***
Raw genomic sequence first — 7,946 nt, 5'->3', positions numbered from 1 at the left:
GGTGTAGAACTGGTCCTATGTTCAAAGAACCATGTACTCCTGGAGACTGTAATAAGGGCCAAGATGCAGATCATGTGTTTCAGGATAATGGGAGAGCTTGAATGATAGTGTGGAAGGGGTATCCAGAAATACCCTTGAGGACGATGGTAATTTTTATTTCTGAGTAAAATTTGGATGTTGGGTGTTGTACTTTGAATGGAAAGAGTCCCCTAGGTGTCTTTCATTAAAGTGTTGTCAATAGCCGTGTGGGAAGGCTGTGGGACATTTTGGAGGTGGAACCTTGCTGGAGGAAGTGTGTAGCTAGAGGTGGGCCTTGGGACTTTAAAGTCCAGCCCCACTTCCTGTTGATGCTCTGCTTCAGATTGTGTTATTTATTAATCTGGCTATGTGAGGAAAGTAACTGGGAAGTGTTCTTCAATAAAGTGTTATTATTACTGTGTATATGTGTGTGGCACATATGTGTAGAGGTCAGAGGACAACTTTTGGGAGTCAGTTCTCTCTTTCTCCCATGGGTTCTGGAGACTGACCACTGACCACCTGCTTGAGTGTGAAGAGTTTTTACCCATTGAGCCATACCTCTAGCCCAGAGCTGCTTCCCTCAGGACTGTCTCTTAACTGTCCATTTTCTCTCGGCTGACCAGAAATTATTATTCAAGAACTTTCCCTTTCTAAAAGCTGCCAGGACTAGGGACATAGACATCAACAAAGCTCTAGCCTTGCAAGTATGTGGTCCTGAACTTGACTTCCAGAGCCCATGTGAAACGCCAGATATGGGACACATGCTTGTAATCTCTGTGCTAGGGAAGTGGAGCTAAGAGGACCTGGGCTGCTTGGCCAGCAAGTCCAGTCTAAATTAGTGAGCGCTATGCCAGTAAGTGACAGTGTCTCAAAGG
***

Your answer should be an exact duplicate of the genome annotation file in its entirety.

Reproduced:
Raw genomic sequence first — 7,946 nt, 5'->3', positions numbered from 1 at the left:
GGTGTAGAACTGGTCCTATGTTCAAAGAACCATGTACTCCTGGAGACTGTAATAAGGGCCAAGATGCAGATCATGTGTTTCAGGATAATGGGAGAGCTTGAATGATAGTGTGGAAGGGGTATCCAGAAATACCCTTGAGGACGATGGTAATTTTTATTTCTGAGTAAAATTTGGATGTTGGGTGTTGTACTTTGAATGGAAAGAGTCCCCTAGGTGTCTTTCATTAAAGTGTTGTCAATAGCCGTGTGGGAAGGCTGTGGGACATTTTGGAGGTGGAACCTTGCTGGAGGAAGTGTGTAGCTAGAGGTGGGCCTTGGGACTTTAAAGTCCAGCCCCACTTCCTGTTGATGCTCTGCTTCAGATTGTGTTATTTATTAATCTGGCTATGTGAGGAAAGTAACTGGGAAGTGTTCTTCAATAAAGTGTTATTATTACTGTGTATATGTGTGTGGCACATATGTGTAGAGGTCAGAGGACAACTTTTGGGAGTCAGTTCTCTCTTTCTCCCATGGGTTCTGGAGACTGACCACTGACCACCTGCTTGAGTGTGAAGAGTTTTTACCCATTGAGCCATACCTCTAGCCCAGAGCTGCTTCCCTCAGGACTGTCTCTTAACTGTCCATTTTCTCTCGGCTGACCAGAAATTATTATTCAAGAACTTTCCCTTTCTAAAAGCTGCCAGGACTAGGGACATAGACATCAACAAAGCTCTAGCCTTGCAAGTATGTGGTCCTGAACTTGACTTCCAGAGCCCATGTGAAACGCCAGATATGGGACACATGCTTGTAATCTCTGTGCTAGGGAAGTGGAGCTAAGAGGACCTGGGCTGCTTGGCCAGCAAGTCCAGTCTAAATTAGTGAGCGCTATGCCAGTAAGTGACAGTGTCTCAAAGG